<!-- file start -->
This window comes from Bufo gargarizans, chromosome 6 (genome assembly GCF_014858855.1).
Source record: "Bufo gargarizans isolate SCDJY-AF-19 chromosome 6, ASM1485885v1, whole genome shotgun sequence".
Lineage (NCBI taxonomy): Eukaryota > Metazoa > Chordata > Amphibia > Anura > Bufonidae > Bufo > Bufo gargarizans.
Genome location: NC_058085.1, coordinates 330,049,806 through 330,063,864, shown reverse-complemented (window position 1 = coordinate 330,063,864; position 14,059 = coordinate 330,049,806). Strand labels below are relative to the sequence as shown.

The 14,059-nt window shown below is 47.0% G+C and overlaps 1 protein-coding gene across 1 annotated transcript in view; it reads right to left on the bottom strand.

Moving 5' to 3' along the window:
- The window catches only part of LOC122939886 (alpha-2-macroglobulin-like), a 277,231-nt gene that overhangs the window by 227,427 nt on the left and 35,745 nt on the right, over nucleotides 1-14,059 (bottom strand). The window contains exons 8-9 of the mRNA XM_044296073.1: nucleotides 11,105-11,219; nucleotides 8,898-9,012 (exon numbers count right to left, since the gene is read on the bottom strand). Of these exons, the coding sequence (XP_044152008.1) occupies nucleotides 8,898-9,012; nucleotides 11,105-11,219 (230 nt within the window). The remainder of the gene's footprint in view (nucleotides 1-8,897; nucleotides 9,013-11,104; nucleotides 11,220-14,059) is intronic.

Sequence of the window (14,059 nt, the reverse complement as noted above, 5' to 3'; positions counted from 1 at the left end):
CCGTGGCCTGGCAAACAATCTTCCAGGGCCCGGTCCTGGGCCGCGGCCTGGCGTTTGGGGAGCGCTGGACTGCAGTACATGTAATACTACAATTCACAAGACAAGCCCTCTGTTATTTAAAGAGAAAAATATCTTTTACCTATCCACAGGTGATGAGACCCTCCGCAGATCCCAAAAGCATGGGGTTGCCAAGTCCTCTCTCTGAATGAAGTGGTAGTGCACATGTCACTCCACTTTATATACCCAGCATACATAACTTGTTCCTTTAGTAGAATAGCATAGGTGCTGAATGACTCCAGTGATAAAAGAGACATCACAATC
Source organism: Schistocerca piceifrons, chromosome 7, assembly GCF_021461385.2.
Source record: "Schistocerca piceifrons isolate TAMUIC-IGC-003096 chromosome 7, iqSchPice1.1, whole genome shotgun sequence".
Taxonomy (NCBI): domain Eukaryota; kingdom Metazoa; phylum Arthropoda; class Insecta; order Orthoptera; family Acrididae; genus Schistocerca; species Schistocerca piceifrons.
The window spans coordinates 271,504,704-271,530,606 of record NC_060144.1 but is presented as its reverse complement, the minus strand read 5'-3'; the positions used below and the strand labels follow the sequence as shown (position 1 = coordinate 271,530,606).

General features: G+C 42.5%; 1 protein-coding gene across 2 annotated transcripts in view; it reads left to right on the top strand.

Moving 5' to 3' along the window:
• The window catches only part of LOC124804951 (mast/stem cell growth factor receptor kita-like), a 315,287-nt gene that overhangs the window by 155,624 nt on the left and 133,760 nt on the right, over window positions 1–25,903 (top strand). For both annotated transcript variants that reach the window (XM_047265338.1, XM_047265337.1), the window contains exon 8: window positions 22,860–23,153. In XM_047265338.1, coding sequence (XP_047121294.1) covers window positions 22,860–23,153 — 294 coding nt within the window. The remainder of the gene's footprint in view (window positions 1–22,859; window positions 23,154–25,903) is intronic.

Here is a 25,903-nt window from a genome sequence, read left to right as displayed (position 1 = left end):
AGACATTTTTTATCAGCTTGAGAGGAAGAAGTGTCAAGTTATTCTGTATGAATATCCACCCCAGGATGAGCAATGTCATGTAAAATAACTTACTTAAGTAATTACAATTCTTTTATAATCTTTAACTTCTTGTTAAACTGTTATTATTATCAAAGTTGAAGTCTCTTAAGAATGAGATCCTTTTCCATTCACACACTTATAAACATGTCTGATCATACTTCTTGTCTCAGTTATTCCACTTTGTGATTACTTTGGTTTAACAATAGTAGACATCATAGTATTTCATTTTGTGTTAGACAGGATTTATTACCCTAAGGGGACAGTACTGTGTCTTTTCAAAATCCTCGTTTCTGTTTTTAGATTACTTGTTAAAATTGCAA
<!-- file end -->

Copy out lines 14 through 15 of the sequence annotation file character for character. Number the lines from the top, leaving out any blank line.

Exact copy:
General features: G+C 42.5%; 1 protein-coding gene across 2 annotated transcripts in view; it reads left to right on the top strand.

Moving 5' to 3' along the window: